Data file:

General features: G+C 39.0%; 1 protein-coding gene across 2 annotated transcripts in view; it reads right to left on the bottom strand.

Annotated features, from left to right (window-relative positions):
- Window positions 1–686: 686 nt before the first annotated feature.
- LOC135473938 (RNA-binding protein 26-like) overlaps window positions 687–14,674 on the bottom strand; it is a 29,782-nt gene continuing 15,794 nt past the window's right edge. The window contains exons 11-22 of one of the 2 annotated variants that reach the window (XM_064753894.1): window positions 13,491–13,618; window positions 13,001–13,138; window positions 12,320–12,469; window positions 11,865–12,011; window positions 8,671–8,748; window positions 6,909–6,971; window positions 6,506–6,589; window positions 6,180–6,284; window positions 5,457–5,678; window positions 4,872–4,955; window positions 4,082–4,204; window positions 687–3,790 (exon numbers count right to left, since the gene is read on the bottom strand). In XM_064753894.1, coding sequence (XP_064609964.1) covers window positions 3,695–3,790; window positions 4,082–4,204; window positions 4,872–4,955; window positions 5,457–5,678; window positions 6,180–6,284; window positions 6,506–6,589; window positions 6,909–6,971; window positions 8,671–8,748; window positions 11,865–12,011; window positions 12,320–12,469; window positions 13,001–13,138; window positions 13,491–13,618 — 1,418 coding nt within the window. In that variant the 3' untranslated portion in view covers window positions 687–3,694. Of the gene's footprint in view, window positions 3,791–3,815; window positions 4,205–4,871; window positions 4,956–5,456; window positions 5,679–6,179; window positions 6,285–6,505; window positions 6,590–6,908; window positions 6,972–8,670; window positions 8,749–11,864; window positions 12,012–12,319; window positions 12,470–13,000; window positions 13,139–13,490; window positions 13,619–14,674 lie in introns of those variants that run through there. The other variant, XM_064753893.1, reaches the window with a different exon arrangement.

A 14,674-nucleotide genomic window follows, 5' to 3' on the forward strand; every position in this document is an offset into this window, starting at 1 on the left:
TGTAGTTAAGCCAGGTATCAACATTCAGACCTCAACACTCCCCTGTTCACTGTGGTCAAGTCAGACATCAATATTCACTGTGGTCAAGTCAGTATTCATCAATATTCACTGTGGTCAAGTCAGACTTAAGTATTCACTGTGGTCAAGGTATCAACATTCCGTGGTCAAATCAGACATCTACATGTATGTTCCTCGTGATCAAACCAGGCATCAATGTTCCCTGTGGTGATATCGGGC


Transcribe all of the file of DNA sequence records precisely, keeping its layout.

General features: G+C 39.0%; 1 protein-coding gene across 2 annotated transcripts in view; it reads right to left on the bottom strand.

Annotated features, from left to right (window-relative positions):
- Window positions 1–686: 686 nt before the first annotated feature.
- LOC135473938 (RNA-binding protein 26-like) overlaps window positions 687–14,674 on the bottom strand; it is a 29,782-nt gene continuing 15,794 nt past the window's right edge. The window contains exons 11-22 of one of the 2 annotated variants that reach the window (XM_064753894.1): window positions 13,491–13,618; window positions 13,001–13,138; window positions 12,320–12,469; window positions 11,865–12,011; window positions 8,671–8,748; window positions 6,909–6,971; window positions 6,506–6,589; window positions 6,180–6,284; window positions 5,457–5,678; window positions 4,872–4,955; window positions 4,082–4,204; window positions 687–3,790 (exon numbers count right to left, since the gene is read on the bottom strand). In XM_064753894.1, coding sequence (XP_064609964.1) covers window positions 3,695–3,790; window positions 4,082–4,204; window positions 4,872–4,955; window positions 5,457–5,678; window positions 6,180–6,284; window positions 6,506–6,589; window positions 6,909–6,971; window positions 8,671–8,748; window positions 11,865–12,011; window positions 12,320–12,469; window positions 13,001–13,138; window positions 13,491–13,618 — 1,418 coding nt within the window. In that variant the 3' untranslated portion in view covers window positions 687–3,694. Of the gene's footprint in view, window positions 3,791–3,815; window positions 4,205–4,871; window positions 4,956–5,456; window positions 5,679–6,179; window positions 6,285–6,505; window positions 6,590–6,908; window positions 6,972–8,670; window positions 8,749–11,864; window positions 12,012–12,319; window positions 12,470–13,000; window positions 13,139–13,490; window positions 13,619–14,674 lie in introns of those variants that run through there. The other variant, XM_064753893.1, reaches the window with a different exon arrangement.

A 14,674-nucleotide genomic window follows, 5' to 3' on the forward strand; every position in this document is an offset into this window, starting at 1 on the left:
TGTAGTTAAGCCAGGTATCAACATTCAGACCTCAACACTCCCCTGTTCACTGTGGTCAAGTCAGACATCAATATTCACTGTGGTCAAGTCAGTATTCATCAATATTCACTGTGGTCAAGTCAGACTTAAGTATTCACTGTGGTCAAGGTATCAACATTCCGTGGTCAAATCAGACATCTACATGTATGTTCCTCGTGATCAAACCAGGCATCAATGTTCCCTGTGGTGATATCGGGC